On January 22-27, a team of 21 American specialists came to Israel to conduct a week-long mobility and eyeglass clinic in Ashkelon. Among the team were physiotherapists, mechanics, eyeglass specialists, and helpers. The clinic helped over 900 Holocaust survivors, veterans, disabled individuals, and those in need! Similar to previous years, people were provided with wheelchairs, walkers, canes, prescription glasses, and more as they came to the clinic to be fitted with the items that would give them a better quality of life. Throughout the week, the clinic garnered much attention, including an interview with a local Russian news show, Planet Ashkelon, and an award ceremony by the Mayor of Ashkelon, Tomer Glam.
This project was initiated by Phil Liller, head of the USA team, and coordinated in Israel by Helping Hand Coalition and the Municipality of Ashkelon.
Co-organized by Sofia Beylin, the Deputy Mayor of Ashkelon, the city provided the location and translators for the clinic. Students, olim hadashim (new immigrants), and other locals were among those who volunteered their time to assist throughout the week. The people who came to the clinic or were helped during home visits expressed their awe that foreigners had come to freely give their time and the items they desperately needed! By the end of the week, more than 1,000 prescription glasses, 500 sunglasses, 20 wheelchairs, 70 rollators, and 120 canes were distributed. All of these brand-new items were provided by the USA team.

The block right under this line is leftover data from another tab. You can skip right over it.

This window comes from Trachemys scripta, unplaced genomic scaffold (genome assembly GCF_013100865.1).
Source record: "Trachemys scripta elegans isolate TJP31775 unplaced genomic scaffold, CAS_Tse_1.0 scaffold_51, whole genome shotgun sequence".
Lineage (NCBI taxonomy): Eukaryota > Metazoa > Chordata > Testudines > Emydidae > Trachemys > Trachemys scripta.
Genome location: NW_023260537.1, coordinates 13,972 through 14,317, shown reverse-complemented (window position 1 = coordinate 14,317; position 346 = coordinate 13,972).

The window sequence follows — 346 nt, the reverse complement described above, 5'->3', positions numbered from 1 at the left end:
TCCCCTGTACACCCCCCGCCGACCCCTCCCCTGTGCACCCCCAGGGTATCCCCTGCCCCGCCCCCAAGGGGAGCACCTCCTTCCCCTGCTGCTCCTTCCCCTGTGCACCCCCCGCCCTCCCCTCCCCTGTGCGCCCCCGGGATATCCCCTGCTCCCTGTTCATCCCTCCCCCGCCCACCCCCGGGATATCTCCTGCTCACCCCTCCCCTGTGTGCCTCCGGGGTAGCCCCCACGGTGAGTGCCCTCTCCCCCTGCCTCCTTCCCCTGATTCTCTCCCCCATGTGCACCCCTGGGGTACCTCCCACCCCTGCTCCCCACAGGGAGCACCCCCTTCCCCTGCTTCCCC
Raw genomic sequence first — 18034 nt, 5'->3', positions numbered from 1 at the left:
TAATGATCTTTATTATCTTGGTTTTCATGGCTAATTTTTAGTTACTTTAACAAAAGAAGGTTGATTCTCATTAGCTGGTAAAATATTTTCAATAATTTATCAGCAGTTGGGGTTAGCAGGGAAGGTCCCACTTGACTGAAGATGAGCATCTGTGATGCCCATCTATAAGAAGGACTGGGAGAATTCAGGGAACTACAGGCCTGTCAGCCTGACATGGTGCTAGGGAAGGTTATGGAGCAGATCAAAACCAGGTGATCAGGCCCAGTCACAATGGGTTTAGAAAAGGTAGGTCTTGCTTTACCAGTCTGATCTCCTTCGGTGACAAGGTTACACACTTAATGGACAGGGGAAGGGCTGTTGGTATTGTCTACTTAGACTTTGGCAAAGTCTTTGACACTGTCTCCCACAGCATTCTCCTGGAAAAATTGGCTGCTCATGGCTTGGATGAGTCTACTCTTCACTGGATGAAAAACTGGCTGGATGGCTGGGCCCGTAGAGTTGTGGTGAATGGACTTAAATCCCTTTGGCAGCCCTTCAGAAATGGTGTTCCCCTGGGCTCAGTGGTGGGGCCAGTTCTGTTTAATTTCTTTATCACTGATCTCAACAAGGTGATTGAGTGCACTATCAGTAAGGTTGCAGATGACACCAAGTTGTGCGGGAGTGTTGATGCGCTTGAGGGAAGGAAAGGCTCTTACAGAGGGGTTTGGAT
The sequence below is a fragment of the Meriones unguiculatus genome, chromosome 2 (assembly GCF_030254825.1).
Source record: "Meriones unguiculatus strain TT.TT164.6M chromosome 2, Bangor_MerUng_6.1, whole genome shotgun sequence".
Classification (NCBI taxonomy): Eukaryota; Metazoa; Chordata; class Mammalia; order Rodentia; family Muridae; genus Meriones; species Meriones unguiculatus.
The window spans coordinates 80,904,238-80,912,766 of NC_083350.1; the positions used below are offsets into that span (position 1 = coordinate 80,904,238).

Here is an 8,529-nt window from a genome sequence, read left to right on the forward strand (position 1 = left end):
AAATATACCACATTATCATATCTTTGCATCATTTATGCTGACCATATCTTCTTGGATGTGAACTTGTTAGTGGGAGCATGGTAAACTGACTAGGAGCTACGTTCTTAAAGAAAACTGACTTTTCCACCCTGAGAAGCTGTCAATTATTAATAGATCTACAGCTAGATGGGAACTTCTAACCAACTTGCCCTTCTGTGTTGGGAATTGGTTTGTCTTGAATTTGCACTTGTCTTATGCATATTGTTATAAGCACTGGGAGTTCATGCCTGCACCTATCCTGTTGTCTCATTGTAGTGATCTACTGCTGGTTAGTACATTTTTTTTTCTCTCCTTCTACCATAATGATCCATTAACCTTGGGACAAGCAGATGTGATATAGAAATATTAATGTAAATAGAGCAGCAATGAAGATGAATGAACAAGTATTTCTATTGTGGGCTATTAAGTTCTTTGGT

Drucie Peterson, the USA team’s trip planner, grew emotional as she explained, “It’s so important to be here to serve and make sure these people are taken care of.”
When time allowed, the survivors and other individuals liked sharing their stories with the team. One experience greatly impacted David Pingol, a Filipino physiotherapist, when a survivor recalled his experience in the Holocaust. Simon Fischer was two years old when the war started, but he remembers the years well. During the Holocaust, he and his family were taken from their home in Odessa and sent to the camps, where they remained until Simon was six years old. His father was killed during this time, but his mother and younger sister survived. After the war, anti-Semistism continued to run rampant, causing Simon to be persecuted by the other children who chanted, “No Jews! No Jews!” However, a Ukrainian man stood up for Simon, adopting him as a son, and ensured he was unharmed. When Simon finished speaking, David’s translator, Petra Hennig, a German representative from March of Life, apologized for her grandfather’s part in the war.
When asked what it meant to help the survivors and hear their stories, David said, “It brings to mind what humanity can be and how bad we can be without God in our lives. How inhuman we can be to one another. But, at the same time, to see Petra ask forgiveness, there’s the other side of humanity that has the capacity to humble ourselves and seek forgiveness. So, all those things were just a combination of a beautiful moment.”